Local and national groups slam Nova Scotia Power’s solar fee proposal
NSP says change is necessary, but late Tuesday said it would delay the plan for a year
February 1, 2022, 6:39 pm ASTLast Updated: February 2, 2022, 5:03 pm
There is widespread condemnation of a proposal by Nova Scotia Power to charge a fee to customers who set up solar panels to generate their own electricity.
“I want to make this very clear. The solar rate change is egregious,” said Gretchen Fitzgerald, national programs director at Sierra Club Canada, an environmental advocacy group. “We have no choice but to start looking at some alternatives to Nova Scotia Power for power generation.”
The Jan. 27 proposal would see net-metering customers, mostly homeowners who have solar cells on their roofs, pay eight dollars per kilowatt per month based on their home’s installed capacity.
“What Nova Scotia Power is trying to do is edge out the competition. The more that Nova Scotia Power can own that power generation, the greater their assets are so I think it’s a power play, literally,” said Fitzgerald.
“The amount of opposition to this has been wonderful to see and the amount of support for our solar industry and individual communities to generate their own power has also been really cool to see in the last few days.”
The system access charge announcement follows the delay of Trenton 5’s closure, a coal power generation unit in Trenton, by one year to 2024.
“I’m sitting here looking across at (Tuft’s Cove generating plant in Dartmouth) burning fossil fuels right now,” laughs Fitzgerald. “It’s still a pretty big part of our electricity grid and any kind of delay, in our opinion, is completely unacceptable.”
Launched in December 2020, the Sierra Club’s Beyond Coal Atlantic project works to move Atlantic Canada away from coal as quickly as possible while transitioning to renewable energy.
“It just seems inexplicable to me that Nova Scotia Power is somehow saying that (solar users are) costing other ratepayers money instead of installing more panels,” said Fitzgerald.
According to Solar Nova Scotia, a local non-profit, the proposal will “be a fatal blow to many of (their) 40 corporate members,” in addition to the installation companies “that employ hundreds of Nova Scotians in the solar industry.”
Political figures have joined the uproar.
Halifax Regional Municipality District 5 Coun. Sam Austin was shocked by the proposal.
“If my pitch to my wife was, ‘Let’s buy solar, it’ll pay for itself in 30 years,’ it’d be a much harder sell now than the payback we have under the old system,” said Austin, who finished installing his solar panels one week before the proposal.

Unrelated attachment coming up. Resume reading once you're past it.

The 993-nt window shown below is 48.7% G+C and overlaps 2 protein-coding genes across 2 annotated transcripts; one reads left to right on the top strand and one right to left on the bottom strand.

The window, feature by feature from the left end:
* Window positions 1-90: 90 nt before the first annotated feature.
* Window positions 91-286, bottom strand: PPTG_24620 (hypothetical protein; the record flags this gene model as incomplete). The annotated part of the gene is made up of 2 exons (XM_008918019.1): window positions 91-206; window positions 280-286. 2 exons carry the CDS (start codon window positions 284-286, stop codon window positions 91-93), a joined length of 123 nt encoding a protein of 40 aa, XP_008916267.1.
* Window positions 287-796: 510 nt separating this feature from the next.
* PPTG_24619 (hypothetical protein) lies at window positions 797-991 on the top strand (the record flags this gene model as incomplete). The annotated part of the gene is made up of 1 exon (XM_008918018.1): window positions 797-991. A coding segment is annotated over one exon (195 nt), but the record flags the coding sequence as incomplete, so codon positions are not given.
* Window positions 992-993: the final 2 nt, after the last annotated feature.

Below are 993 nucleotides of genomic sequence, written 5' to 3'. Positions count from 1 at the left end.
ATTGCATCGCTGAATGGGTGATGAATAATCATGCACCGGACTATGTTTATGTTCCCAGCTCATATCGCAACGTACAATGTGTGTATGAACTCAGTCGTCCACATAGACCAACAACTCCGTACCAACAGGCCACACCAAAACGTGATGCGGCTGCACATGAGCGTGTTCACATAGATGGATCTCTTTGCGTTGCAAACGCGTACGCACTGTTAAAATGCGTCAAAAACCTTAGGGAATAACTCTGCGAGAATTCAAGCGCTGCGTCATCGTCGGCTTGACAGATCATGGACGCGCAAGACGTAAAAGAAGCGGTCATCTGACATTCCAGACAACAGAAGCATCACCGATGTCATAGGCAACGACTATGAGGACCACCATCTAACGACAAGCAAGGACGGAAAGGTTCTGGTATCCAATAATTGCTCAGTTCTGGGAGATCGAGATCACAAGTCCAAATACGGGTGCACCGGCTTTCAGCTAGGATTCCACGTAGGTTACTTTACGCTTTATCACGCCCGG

“There’s a major rate increase that needs to happen (in order for the proposal to take place) and if rates yank the rug out from under the solar industry, that will become impossible.”
Conservative Premier Tim Houston said that the government would participate during the Nova Scotia Utility and Review Board’s public hearing to argue against the rate hike.
On Tuesday, the utility bent a little under the pressure, saying they would delay their proposal by a year “in the interests of insuring that the right conversations can take place.”
On Twitter, Nova Scotia Power CEO Peter Gregg said the company regretted that conversations with the solar industry did not take place before their proposal was made, but insisted that the system had to change, since the “net metering system as it is set up now isn’t working for all Nova Scotians.”
“I think what we’re seeing now is really the chickens coming home to roost from the previous government, politically influencing regulatory processes and basically trying to avoid responsibility from the controversy of a rate increase in their current economy,” said Brendan Haley.
Haley is the policy director for Efficiency Canada, a research and advocacy organization, and was involved with the creation of Efficiency Nova Scotia, which works to conserve energy in the province.
“I think there has to be some consideration of the assumptions for energy efficiency because the proposal is assuming that energy efficiency projects are flat or decreasing. That’s not a realistic assumption,” said Haley.
“They’re proposing, essentially, an increase without proof of great results. The last plan did not include today’s levels of carbon pricing and they were criticized for not having realistic assumptions of the increase of carbon by certain elements, which impacts energy efficiency more directly.”
“The big issue in my mind is that we need to figure out a new framework where the premier can stop playing politics with rates and where people can feel that there’s some accountability and some societal benefit for regulating the utility,” said Haley.
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